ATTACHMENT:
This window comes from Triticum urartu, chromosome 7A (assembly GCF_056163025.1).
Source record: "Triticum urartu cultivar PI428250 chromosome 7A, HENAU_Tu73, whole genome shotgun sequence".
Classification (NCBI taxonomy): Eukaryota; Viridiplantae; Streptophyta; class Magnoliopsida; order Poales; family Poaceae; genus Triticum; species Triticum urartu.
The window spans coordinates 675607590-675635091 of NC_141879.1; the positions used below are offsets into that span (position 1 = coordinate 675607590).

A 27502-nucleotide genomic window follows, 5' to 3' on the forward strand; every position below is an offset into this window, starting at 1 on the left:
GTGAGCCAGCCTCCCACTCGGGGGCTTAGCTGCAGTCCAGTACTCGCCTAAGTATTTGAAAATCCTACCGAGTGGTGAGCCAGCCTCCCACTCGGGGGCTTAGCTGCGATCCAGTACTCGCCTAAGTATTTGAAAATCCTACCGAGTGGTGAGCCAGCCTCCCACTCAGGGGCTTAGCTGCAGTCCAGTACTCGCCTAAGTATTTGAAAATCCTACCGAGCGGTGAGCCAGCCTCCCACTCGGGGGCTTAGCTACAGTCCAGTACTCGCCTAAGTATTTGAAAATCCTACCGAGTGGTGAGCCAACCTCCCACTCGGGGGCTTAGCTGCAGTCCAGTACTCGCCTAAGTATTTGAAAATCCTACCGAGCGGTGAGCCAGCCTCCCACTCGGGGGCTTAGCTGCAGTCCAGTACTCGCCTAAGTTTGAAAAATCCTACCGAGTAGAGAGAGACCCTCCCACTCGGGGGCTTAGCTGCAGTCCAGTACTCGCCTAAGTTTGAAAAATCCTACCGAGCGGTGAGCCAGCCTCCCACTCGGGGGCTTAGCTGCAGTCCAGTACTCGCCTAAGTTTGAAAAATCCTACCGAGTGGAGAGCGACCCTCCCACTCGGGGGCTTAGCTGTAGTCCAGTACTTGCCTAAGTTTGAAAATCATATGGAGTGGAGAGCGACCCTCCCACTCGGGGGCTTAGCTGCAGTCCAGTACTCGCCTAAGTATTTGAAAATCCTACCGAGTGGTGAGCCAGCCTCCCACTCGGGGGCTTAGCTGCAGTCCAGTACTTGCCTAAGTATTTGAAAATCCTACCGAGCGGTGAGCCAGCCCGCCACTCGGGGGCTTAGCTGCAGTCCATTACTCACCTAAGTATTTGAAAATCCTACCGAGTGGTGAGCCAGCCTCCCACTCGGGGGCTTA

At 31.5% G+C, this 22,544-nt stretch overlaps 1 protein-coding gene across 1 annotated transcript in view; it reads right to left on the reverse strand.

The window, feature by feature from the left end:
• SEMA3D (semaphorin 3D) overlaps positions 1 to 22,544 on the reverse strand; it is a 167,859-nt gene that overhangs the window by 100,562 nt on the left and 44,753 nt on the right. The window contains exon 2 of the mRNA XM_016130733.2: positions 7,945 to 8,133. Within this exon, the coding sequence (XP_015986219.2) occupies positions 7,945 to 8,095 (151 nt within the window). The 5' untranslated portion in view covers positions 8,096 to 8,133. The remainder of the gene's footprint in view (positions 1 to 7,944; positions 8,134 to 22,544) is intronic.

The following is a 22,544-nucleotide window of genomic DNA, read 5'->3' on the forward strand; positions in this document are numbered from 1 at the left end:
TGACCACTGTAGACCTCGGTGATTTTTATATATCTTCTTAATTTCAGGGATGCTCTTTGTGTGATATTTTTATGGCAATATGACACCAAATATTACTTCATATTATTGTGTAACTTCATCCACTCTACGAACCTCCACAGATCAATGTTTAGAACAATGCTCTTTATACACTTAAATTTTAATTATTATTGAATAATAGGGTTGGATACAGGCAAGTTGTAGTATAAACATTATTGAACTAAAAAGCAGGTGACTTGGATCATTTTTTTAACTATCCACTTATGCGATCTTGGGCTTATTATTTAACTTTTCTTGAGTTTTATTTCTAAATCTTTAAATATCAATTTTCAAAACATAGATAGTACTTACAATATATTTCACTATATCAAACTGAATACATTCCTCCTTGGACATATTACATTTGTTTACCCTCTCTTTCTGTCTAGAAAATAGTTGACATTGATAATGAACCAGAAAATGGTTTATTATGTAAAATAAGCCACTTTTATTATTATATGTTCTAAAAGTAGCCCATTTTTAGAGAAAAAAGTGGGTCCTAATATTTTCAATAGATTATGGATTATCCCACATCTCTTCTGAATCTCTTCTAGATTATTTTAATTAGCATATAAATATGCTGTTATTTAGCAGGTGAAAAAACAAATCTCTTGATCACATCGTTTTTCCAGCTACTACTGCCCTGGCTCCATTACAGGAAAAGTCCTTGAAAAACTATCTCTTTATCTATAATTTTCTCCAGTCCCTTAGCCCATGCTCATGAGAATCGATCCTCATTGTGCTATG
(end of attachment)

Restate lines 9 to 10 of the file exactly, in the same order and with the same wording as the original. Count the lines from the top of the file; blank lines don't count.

• SEMA3D (semaphorin 3D) overlaps positions 1 to 22,544 on the reverse strand; it is a 167,859-nt gene that overhangs the window by 100,562 nt on the left and 44,753 nt on the right. The window contains exon 2 of the mRNA XM_016130733.2: positions 7,945 to 8,133. Within this exon, the coding sequence (XP_015986219.2) occupies positions 7,945 to 8,095 (151 nt within the window). The 5' untranslated portion in view covers positions 8,096 to 8,133. The remainder of the gene's footprint in view (positions 1 to 7,944; positions 8,134 to 22,544) is intronic.

The following is a 22,544-nucleotide window of genomic DNA, read 5'->3' on the forward strand; positions in this document are numbered from 1 at the left end: